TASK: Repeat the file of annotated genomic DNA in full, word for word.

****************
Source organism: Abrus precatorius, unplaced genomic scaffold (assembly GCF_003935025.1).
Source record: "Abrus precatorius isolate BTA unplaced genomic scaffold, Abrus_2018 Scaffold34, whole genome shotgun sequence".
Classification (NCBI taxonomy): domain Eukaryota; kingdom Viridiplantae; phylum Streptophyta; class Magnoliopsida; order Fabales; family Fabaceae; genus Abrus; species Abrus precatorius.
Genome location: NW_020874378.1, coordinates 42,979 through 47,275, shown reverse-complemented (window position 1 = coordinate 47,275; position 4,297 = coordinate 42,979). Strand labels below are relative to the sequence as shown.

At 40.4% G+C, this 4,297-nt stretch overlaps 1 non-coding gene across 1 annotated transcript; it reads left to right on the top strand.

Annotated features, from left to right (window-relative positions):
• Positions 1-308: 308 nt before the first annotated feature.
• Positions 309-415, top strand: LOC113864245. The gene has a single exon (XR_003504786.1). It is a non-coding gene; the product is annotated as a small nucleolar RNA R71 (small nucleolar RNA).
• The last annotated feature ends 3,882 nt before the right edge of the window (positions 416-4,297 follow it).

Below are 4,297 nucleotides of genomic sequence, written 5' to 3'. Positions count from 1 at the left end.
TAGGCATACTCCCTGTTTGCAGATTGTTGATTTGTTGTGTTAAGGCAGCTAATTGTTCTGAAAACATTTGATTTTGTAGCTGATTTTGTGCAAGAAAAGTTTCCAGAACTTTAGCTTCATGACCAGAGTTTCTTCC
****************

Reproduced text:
Source organism: Abrus precatorius, unplaced genomic scaffold (assembly GCF_003935025.1).
Source record: "Abrus precatorius isolate BTA unplaced genomic scaffold, Abrus_2018 Scaffold34, whole genome shotgun sequence".
Classification (NCBI taxonomy): domain Eukaryota; kingdom Viridiplantae; phylum Streptophyta; class Magnoliopsida; order Fabales; family Fabaceae; genus Abrus; species Abrus precatorius.
Genome location: NW_020874378.1, coordinates 42,979 through 47,275, shown reverse-complemented (window position 1 = coordinate 47,275; position 4,297 = coordinate 42,979). Strand labels below are relative to the sequence as shown.

At 40.4% G+C, this 4,297-nt stretch overlaps 1 non-coding gene across 1 annotated transcript; it reads left to right on the top strand.

Annotated features, from left to right (window-relative positions):
• Positions 1-308: 308 nt before the first annotated feature.
• Positions 309-415, top strand: LOC113864245. The gene has a single exon (XR_003504786.1). It is a non-coding gene; the product is annotated as a small nucleolar RNA R71 (small nucleolar RNA).
• The last annotated feature ends 3,882 nt before the right edge of the window (positions 416-4,297 follow it).

Below are 4,297 nucleotides of genomic sequence, written 5' to 3'. Positions count from 1 at the left end.
TAGGCATACTCCCTGTTTGCAGATTGTTGATTTGTTGTGTTAAGGCAGCTAATTGTTCTGAAAACATTTGATTTTGTAGCTGATTTTGTGCAAGAAAAGTTTCCAGAACTTTAGCTTCATGACCAGAGTTTCTTCC